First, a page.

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“That is gorgeous. It’ll go,” she says, watching a young girl shimmy into a full-length white prom dress. The bodice is shimmery, the bottom pushing out with fluff, the girl grinning.
Amy Baird is the owner of 360°, a consignment shop in Kalamazoo. She wears sparkling earrings, brown hair falling straight just past her shoulders, a nude and white lace shirt over dark cuffed jeans, sitting on a plump chair in the back of her shop.
“We made rent our first month,” she smiles proudly about the store, which opened in 2000. “Not anything more.”
360°, which splits each sale 50/50 between store and seller, dominates much of Kalamazoo’s consignment market, selling to both women and men. Baird is the sole owner, the idea for the store originally pushed hard by Baird’s husband, after only one year of marriage. The store grew quickly at the beginning, and 13 years later has over 14,000 names in the computer, both sellers and buyers. “I am the buyer and I am the merchandiser. I am everything in this job.”
Baird explains quickly that she tried out the corporate path that was prescribed to her, moving west to Denver after studying Apparel, Merchandising and Textiles at the University of Kentucky.
“Well, I had a boss, which I didn’t like. There was no real personal communication with people,” she refers to the corporate world. In contrast, talking about 360°, Baird tells: “The great thing about this place is it is like a family.”
She pauses before explaining that in the corporate world every window had to be designed one way, and that she had her own ideas about how things should be done.
She quickly relates back to her 22-year-old self, remembering her feeling that she had no idea what she wanted to do. Baird reigns from Kalamazoo proper, describes her college-self as a shopaholic. “I did everything everybody else did, I spent a lot of money on clothes,” she admits.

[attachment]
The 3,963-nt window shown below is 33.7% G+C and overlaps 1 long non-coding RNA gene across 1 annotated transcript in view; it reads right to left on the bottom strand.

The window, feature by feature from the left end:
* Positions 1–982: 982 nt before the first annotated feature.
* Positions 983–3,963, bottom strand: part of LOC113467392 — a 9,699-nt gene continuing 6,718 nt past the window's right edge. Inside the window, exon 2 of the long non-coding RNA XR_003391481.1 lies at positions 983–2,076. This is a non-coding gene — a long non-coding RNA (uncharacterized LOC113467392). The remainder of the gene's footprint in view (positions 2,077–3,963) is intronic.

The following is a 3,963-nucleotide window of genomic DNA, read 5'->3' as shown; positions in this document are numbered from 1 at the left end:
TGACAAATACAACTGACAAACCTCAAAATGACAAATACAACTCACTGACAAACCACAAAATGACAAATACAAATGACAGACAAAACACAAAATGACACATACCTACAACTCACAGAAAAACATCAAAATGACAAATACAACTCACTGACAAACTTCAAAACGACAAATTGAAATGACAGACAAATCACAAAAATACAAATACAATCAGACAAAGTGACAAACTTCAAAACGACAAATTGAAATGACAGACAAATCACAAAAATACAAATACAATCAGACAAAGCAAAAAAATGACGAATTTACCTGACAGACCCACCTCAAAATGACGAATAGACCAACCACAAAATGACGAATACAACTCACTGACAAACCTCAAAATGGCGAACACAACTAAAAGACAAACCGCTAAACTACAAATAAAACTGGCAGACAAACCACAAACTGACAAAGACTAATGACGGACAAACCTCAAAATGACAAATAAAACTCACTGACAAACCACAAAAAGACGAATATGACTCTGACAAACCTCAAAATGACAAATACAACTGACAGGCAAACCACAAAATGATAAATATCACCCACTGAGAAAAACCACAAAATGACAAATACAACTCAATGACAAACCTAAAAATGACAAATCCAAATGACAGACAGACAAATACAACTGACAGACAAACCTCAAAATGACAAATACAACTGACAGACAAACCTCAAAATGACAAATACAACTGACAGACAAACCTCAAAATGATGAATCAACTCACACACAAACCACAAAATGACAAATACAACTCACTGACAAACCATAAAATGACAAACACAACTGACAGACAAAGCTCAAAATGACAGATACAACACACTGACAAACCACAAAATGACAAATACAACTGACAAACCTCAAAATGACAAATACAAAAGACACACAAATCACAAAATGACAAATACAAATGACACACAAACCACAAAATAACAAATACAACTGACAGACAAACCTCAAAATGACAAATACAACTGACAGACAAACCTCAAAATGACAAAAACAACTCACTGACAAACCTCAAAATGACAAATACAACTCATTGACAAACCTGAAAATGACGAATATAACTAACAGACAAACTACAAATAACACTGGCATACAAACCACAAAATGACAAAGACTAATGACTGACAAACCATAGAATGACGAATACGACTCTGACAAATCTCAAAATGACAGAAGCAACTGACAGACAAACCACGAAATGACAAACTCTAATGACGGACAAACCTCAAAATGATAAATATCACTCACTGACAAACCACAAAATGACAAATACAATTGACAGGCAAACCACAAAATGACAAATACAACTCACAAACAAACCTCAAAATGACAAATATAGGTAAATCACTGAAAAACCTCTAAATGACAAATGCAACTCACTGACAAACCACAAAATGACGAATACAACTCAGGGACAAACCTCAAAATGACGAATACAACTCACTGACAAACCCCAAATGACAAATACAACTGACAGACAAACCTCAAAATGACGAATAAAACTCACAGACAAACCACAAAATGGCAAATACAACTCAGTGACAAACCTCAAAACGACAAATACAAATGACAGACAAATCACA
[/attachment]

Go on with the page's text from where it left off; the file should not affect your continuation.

She says she went through the motions after Denver, interviewing to be a buyer for Saks Fifth Avenue in Chicago, eventually moving home to Kalamazoo to work at Second Childhood, a young consignment store in the area.
“I was helping her run that small business at the age of 23, I had all the freedom in the world,” Baird explained about the Second Childhood, owned by a girlfriends mom.
She opened the store soon after that, remembering her husband saying: “We have no money, we have nothing. That’s the perfect time to start it, we have nothing to lose.” Since she knew the area, the plaza where 360° is located was her ideal location. Baird says she knew she wanted to own the store solo, describing her independence and desire for creative control: “I know how I want things done. I was afraid if I did it with somebody else, it would get in the way. I didn’t know what it would do to a friendship.”
“It’s awful, it’s really hard. It’s very stressful to be a woman, who’s a business owner, the breadwinner, and a mother. You wear every hat.” Baird’s kids say “Look Mommy’s famous” when they go out and people recognize her. When the CEO of Yahoo was critiqued for taking two weeks off after pregnancy, she recounts taking one week off, explaining that’s what a single business owner does. Her kids are 10 and 6, her husband works part time at FedEx, mostly for the benefits. Baird laughs at the thought of having hobbies, hoping that when her kids get older she’ll have time to do things for herself again: “I don’t know if I’ll hand this business down to my daughter, because it’s so stressful.”
When the economy dipped, Baird explains: “People were like ‘God your business must be great because it’s used clothing’ and I’m like ‘you know, not really.’ Because if nobody’s buying anything new, I’m not getting anything in, and then I have nothing. It’s a vicious circle.”
The worst came when Plato’s’ Closet opened across town in 2007, forcing a contest in the Kalamazoo consignment scene for the first time in Amy’s ownership of 360°.
“I had anxiety every single day. I’d been coasting along for 7 years, and all of a sudden I had competition,” Baird recalls. Plato’s Closet, she explained, dominated the tween market, and she shifted to a slightly older focus group, 22-45. 360° got a better selection, carrying slightly upscale brands like Banana Republic and JCrew, and despite the personal attach Baird felt initially upon Plato’s closet, she enjoys this new sector.
The fashion world in Kalamazoo is something that Baird keeps tabs on as well, stopping to pick the right words before describing: “Kalamazoo is a little more conservative. Kalamazoo is cheep. People want a deal,” but she continues to explain her motto about the store, “I’d rather have somebody come in and buy five things at a less expensive price than just one. That way five sellers make profit.”